Cruel luck for Hamilton not just for losing a potential win but also for having all this bad luck in a season where his car finally has the speed again to challenge for the title.

    The safety car spoiled the race at the front for me. Would Alonso have gone for three stops, would Button have been able to make any use of his 6-lap tyre advantage over Vettel (probably not, given their final stints, but still)? I’m glad Ricciardo was able to score some points again today, especially after his appalling luck in Monza.

    As for the other Aussie, Webber hasn’t had a good qualifying (Spa was Ok) or race since Silverstone. The 2012 season looks to be something of a reversal from the 2011 for Webber: he’s had a good start to the season this time around, but the second half is very disappointing so far.

  11. William Brierty said on 23rd September 2012, 18:30

    Well done, Fernando, you are the 2012 champion. The only man that had the pace and the car ended his challenge today, OK, the points gap between 1st and 2nd is less, but a) Vettel doesn’t have the car and b) Vettel vs Alonso is a fall-gone conclusion, Hamilton vs Alonso isn’t. Before today the 2012 world championship was an excellent and probably close one-on-one duel between Hamilton and Alonso, but now the championship is Alonso’s. And I know you’re thinking I am underestimating Vettel and Red Bull, but that wasn’t pace for Red Bull at Singapore, it was the effects of the McLaren, which prefers fast corners, being on a track with only one. However most corners at Suzuka and Korea are fast, so expect McLaren to dominate, which will, again, play into the hands of Alonso, and bring him yet closer to the title, which he already has one hand on.

    • Jake (@jleigh) said on 23rd September 2012, 19:18

      Hamilton needs to outscore Alonso by about 10 points per race. Whilst difficult, the form he’s showed recently means it’s not impossible, especially with Button able to back up Hamilton.

      One more DNF or weekend earning less points than Alonso though, and you would have to say it’s all over for Hamilton, which is a real shame as he hasn’t put a foot wrong in the car this season, being almost unbelievably unlucky. He’s lost at least 40 points in the last 5 races alone, not to mention the 50 odd he lost earlier in the season with team gaffes.

      • To be honest… I think Lewis has been driving great, but he wasn’t all that stellar at the start of the season. He took poles at the beginning of the season, but didn’t convert them to victories. He struggled with the tyres while Jenson managed fine. In my books, if he lost out to Jenson, means he wasn’t at the top of his game.

        But I do agree that he had some serious bad luck

    • David-A (@david-a) said on 23rd September 2012, 20:28

      Vettel vs Alonso is a fall-gone conclusion

      Nothing is a “fall-gone” conclusion in F1. Nothing is a foregone conclusion in F1 either.

      • William Brierty said on 23rd September 2012, 21:04

        Yeah, sorry about the spelling, but in the past, such as Germany ’12, Britain ’11, Singapore ’10 and Germany ’10, Alonso just looks like he has Vettel covered in the race, almost as if Vettel’s a bit easy for him. It’s only really Hamilton, and maybe sometimes Button (when he has the “balance”) that brings sweat to the brow of Alonso. If its on Alonso’s terms, i.e. not a poor team decision or a car failure, the championship is now Alonso’s, which he fully deserves.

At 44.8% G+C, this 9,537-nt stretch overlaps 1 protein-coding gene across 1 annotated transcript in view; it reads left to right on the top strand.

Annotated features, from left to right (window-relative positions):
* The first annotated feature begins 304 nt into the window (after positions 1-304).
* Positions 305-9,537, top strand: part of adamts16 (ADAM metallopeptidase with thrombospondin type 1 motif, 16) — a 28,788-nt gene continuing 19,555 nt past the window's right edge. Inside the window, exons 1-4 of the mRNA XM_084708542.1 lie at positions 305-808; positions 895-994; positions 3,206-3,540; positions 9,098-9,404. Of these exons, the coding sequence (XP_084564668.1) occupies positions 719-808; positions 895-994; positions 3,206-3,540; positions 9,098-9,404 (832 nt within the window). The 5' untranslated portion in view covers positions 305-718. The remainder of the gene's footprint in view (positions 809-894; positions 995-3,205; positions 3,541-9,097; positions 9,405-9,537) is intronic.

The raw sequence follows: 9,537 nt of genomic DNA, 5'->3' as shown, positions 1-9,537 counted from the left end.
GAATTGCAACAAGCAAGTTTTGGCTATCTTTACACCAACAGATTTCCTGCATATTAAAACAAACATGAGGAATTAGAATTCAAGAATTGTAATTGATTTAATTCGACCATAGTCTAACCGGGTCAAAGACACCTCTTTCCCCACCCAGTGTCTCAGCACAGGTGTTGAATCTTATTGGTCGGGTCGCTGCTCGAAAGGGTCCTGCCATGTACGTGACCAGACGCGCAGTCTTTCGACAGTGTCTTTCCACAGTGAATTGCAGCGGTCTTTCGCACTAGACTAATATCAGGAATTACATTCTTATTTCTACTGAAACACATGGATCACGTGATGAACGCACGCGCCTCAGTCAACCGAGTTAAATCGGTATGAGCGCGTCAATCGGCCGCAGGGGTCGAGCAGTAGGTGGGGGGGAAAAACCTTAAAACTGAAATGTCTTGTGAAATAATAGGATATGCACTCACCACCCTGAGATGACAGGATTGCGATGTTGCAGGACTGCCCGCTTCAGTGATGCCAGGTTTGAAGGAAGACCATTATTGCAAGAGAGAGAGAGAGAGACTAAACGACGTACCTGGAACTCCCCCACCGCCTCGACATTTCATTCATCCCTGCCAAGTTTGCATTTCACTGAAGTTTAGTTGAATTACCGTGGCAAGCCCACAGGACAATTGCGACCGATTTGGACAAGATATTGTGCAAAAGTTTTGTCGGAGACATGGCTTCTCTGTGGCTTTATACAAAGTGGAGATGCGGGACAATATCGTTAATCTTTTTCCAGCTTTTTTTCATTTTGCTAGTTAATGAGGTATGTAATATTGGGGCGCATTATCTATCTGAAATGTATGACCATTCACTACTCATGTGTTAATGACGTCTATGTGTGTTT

• David-A (@david-a) said on 23rd September 2012, 21:25

          There have been times where the opposite has been true, including today, Italy ’11 and Brazil ’10 (and Korea ’10, Bahrain ’10, Valencia ’12). I also doubt Alonso has ever seen Button as more of a threat generally than Vettel.

          Nevertheless, with a 29 point margin (and only 6 rounds left), his unbreakable consistency and with the close nature of the front runners, I agree that the title is Alonso’s to lose. And indeed, he would fully deserve his 3rd title.

          • artificial racer said on 24th September 2012, 8:16

            There’s no point speculating really because so much depends on who DNFs and when. I would bet serious money that Alonso and Vettel won’t both finish all the next races. Besides the usual randomness we have decent chances of wet races coming up.

            I would bet that McLaren will win a race or two making it tougher for Vettel to gain ground. Hamilton is still in there with a chance.

    • JerseyF1 (@jerseyf1) said on 23rd September 2012, 21:20

      This comment reminds me of those football matches where the losing team’s fans all desert the ground five minutes before the final whistle to avoid the moment of defeat and the post-match traffic and then their team scores two late goals for a famous win in front of a half-empty stadium. Plenty of championships have turned around more than the points differences we have at the moment, I think that the new points system is still fooling people – with arguably the three fastest cars in reverse order in the championship this is shaping up for a tight finish if the main contenders run to form over the next few races without car failures or other incident.

    • matt90 (@matt90) said on 24th September 2012, 0:31

      I can still see Hamilton able to pull it back, but it feels like a bit of a stretch. He needs to win the next race, with Alonso, and preferably Vettel, off the podium. In that case, maybe he could finally get the momentum to start seriously cutting into the lead, as his form most of the season has kept suggesting he can do.

      At first glance, I would think it highly unlikely, but then I think that catching up 25 points to Vettel might not be too difficult if the McLaren stays on form. And I can also see Vettel catch Alonso easily. So if Hamilton can catch Vettel, and Vettel can catch Alonso, it stands to reason that Hamilton making up the difference to take the lead isn’t out of the question.